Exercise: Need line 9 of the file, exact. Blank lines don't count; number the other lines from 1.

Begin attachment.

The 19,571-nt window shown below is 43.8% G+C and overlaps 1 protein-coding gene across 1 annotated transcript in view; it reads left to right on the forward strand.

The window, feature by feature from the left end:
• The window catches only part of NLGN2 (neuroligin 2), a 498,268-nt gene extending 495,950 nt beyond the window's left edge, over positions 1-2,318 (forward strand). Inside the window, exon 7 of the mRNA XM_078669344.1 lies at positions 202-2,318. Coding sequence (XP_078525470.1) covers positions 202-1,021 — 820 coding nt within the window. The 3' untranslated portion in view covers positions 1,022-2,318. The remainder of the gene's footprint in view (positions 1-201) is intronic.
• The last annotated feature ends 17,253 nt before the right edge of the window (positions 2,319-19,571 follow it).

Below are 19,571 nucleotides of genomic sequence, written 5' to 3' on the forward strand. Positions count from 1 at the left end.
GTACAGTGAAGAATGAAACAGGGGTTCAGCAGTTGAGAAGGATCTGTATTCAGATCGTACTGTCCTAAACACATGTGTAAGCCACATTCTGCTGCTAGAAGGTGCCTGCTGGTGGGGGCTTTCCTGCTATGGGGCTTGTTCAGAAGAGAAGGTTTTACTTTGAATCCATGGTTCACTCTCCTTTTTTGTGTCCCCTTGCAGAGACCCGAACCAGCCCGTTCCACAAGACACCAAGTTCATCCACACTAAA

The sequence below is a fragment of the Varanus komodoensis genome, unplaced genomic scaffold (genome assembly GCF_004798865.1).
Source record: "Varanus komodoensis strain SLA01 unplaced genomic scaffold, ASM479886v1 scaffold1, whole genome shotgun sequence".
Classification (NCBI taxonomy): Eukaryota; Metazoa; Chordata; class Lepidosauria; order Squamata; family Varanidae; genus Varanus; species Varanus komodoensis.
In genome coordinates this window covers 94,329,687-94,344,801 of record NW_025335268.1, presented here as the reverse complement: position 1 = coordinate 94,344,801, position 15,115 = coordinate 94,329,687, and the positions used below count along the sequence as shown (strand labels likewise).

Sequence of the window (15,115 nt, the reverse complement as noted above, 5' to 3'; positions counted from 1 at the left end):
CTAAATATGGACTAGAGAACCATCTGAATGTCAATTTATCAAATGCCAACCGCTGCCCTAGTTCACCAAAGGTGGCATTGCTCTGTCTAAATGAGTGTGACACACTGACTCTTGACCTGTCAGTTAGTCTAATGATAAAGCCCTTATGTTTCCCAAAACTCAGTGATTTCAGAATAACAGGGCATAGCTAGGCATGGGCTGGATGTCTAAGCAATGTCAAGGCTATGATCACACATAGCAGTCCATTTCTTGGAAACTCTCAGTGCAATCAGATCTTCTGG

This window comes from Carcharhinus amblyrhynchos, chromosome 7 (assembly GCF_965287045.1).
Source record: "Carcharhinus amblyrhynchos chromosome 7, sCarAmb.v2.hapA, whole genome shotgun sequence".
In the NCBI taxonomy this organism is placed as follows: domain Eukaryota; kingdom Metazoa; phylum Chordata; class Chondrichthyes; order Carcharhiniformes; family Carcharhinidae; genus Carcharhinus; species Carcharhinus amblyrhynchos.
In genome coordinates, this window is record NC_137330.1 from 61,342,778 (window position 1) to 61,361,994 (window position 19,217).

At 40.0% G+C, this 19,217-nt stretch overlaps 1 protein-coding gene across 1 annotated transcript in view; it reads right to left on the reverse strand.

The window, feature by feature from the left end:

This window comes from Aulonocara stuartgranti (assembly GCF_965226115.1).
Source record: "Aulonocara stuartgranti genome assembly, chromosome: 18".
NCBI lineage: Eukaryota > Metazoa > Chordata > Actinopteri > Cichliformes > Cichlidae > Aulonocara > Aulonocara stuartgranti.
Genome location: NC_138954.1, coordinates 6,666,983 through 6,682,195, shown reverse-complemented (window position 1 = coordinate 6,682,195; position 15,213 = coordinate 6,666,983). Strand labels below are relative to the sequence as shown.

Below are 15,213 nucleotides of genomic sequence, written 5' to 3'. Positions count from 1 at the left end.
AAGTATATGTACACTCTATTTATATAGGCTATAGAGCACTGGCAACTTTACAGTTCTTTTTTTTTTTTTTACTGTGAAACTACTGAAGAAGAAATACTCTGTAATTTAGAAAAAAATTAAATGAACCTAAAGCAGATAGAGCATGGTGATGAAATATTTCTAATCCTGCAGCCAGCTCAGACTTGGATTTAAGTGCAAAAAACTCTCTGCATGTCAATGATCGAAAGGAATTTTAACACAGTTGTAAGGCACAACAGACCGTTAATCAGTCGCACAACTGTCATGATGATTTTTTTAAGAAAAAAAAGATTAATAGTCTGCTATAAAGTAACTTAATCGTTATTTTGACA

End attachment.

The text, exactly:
Classification (NCBI taxonomy): Eukaryota; Metazoa; Chordata; class Lepidosauria; order Squamata; family Varanidae; genus Varanus; species Varanus komodoensis.